Government failure to maintain public water networks in southern Iraq has plunged the 3,134,000 people of Basra Governorate into a state of “water poverty,” a recently published study says.
The problem is compounded by reduced water flows due to dams built by Iran and Turkey upstream on the Tigris and Euphrates Rivers, it says. The Shatt al-Arab River, which forms at the confluence of the Tigris and Euphrates, is Basra’s main source of water.
The study, titled “Failing Flows: Water Management in Southern Iraq” and published by the London School of Economics and Political Science’s Middle East Centre, analyzed the operating mechanism and methods used to treat water in two main purification plants in Basra.
“Public water networks in Basra suffer from negligence after several years of lack of maintenance or replacement of out-of-service water units due to weak financial funding from Baghdad’s central government,” Michael Mason, director of the center and the study’s lead author, said.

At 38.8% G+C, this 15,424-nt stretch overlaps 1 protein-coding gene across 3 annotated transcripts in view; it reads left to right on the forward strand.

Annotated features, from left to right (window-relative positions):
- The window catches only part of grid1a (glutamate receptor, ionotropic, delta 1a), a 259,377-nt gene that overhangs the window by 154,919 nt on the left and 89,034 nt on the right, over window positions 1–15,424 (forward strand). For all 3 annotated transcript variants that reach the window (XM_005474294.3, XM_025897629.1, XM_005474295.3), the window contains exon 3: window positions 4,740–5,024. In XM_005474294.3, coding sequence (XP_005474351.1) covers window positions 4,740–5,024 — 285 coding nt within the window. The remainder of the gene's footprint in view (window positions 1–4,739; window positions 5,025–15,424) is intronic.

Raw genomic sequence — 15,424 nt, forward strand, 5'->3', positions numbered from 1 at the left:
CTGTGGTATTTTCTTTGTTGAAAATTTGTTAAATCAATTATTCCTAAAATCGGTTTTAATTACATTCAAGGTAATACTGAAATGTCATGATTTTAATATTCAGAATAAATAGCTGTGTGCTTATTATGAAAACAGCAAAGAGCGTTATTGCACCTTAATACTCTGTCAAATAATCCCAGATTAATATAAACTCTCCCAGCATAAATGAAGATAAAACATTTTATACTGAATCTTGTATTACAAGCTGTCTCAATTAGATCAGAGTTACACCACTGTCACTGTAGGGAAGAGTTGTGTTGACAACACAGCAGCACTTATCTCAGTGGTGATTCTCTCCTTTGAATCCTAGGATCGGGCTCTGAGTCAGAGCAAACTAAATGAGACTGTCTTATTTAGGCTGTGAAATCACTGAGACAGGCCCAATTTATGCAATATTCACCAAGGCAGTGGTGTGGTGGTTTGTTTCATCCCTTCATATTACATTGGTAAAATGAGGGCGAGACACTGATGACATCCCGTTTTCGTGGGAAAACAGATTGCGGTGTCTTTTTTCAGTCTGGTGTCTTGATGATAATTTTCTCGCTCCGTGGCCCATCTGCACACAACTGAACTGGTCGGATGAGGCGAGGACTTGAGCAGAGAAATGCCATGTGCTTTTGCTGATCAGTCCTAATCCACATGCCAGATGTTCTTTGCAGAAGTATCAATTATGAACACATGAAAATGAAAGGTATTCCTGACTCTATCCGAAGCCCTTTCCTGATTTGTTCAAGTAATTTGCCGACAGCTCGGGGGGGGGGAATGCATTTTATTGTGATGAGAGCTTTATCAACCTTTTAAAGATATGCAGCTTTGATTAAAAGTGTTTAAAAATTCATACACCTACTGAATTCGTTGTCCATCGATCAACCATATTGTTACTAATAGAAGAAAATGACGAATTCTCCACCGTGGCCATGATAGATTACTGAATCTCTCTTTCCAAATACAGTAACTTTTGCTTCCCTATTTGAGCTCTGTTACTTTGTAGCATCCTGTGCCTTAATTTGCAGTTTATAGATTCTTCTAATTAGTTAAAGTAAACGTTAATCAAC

“There is an urgent need to adopt an emergency policy in southern Iraq to diversify the city’s water primary sources,” he wrote in an e-mail. (See two related articles, “New Data Show Water Scarcity Is Increasing in the Arab World, Stirring Discussion” and “Land of No Rain: How Jordan Is Facing a Parched Future.”)
In the summer of 2018, protests erupted in Basra over the lack of clean water resources in southern Iraq, the study notes. By November of that year, nearly 118,000 people had visited the city’s hospitals with severe digestive problems from drinking non-potable water from the Shatt al-Arab.